It was a correct decision to visit this beautiful place which was supposed to facilitate understanding and analysis. It was a centre to bolster substance and style. A stroll here and there indicated that positive energy was likely to come. As such, beforehand, it was indicated that OU can be best explored on foot. Weather, too was on our side.
Various buildings, mostly of yellow colour, built in Gothic style looked gigantic from the Broad Street. With a view to optimally utilise the time, we were taken first to Christ Church College. Many of the notable scenes of Harry Potter series of films were shot over here. The great dining hall with an unusual high ceiling & large portraits and the 16th Century stair case prominently shown in the movie turned out to be the masterpieces. One assumed that these must have provided the right kind of background. Walking in the Quadrangle was equally exhilarating.
The OU has 38 constituent colleges, the famous being, Trinity, Christ Church and Somerville. We were informed that the last named college was the first women's college established in 1879.The University was reported to have the largest University press in the world. A very vast Library system with 11 million volumes, was another jewel in its crown. The Rhodes Scholarship awarded in OU is considered to be the world's most prestigious scholarship.
Coming to debating skills and activities, the Oxford Union was reported to be famous for its Weekly debates and high profile speakers. The University Students Union, in the same way, was considered to be a good source of fine tuning public speaking abilities, In the past many Indians had the privilege to be associated with it. Some of them are still firing shots.
What we missed witnessing were the Library,70 acre area University Park, class rooms in session, and the interaction between the students and the Faculty. In two to three hours, idea was to get a feel of the place and plan another visit, if possible.
A few Colleges and Departments were, therefore, looked at from outside. Each one had a tale to tell. One could also see some clean eating joints. The visit to University Souvenir shop was memorable. I desired to carry something notable for posterity from this remarkable University. I settled for a bottle green coloured, comfortable jacket with a prominent OU logo for Ankoor, my son.(maybe, if found eligible, he would have made it to OU some day, I thought). One or two tiny items were also added subsequently.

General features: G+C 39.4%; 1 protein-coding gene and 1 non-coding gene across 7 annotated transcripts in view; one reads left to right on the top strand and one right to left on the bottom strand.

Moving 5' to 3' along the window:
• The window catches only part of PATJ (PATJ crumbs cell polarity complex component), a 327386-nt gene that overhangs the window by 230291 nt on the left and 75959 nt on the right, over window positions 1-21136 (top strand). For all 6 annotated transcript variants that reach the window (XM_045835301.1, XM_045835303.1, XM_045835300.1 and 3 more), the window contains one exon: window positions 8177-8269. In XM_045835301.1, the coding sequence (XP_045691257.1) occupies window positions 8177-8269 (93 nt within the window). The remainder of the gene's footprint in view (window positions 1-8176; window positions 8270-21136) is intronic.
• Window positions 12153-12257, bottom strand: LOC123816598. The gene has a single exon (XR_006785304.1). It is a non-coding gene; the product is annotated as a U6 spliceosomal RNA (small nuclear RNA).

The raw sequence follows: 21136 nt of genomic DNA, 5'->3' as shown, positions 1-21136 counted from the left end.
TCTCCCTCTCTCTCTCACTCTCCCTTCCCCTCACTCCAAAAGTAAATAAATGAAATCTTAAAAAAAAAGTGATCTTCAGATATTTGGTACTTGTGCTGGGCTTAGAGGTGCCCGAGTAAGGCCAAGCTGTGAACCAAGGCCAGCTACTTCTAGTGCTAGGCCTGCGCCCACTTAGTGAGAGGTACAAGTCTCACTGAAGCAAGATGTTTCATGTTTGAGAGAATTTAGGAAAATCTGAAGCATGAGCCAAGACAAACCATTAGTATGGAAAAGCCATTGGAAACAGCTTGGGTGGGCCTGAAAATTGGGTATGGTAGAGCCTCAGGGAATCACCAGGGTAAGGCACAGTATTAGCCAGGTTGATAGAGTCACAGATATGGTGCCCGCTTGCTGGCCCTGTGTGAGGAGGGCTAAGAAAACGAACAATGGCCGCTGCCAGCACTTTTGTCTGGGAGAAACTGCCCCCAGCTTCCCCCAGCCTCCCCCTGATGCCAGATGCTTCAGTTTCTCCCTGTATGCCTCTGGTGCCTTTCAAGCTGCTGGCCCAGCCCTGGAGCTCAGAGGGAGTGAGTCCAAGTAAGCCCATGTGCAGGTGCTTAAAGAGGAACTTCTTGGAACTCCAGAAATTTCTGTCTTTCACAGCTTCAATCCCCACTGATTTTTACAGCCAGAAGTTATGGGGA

After having an apology to a Lunch, we decided to leave the famous University. Traffic to the city by now had become dense and clumsy. It was interesting to see boards declaring-" Breakfast available from morning to evening".
By 4 pm, we were back to the hustle and bustle of the city. In view of the fact that the British Museum was scheduled to be shut soon and majority of us were keen to get acquainted to its attractive exhibits, they were dropped first. I, on the contrary, decided to report back to “Excel”, since the visit to OU had energized me sufficiently. Rush of tourism stake holders by this time had registered a rise. Feeling of bonhomie with the back up of music was seen at many stalls.
Post-sunset, I decided to take some time off for shopping. A Britisher guided me to a lively middle class market. To my astonishment, I noticed that the shopping avenue too was named after Oxford. But in sum and substance, Oxford University and Oxford Street turned out to be two distinct entities. Both left an imprint, nonetheless.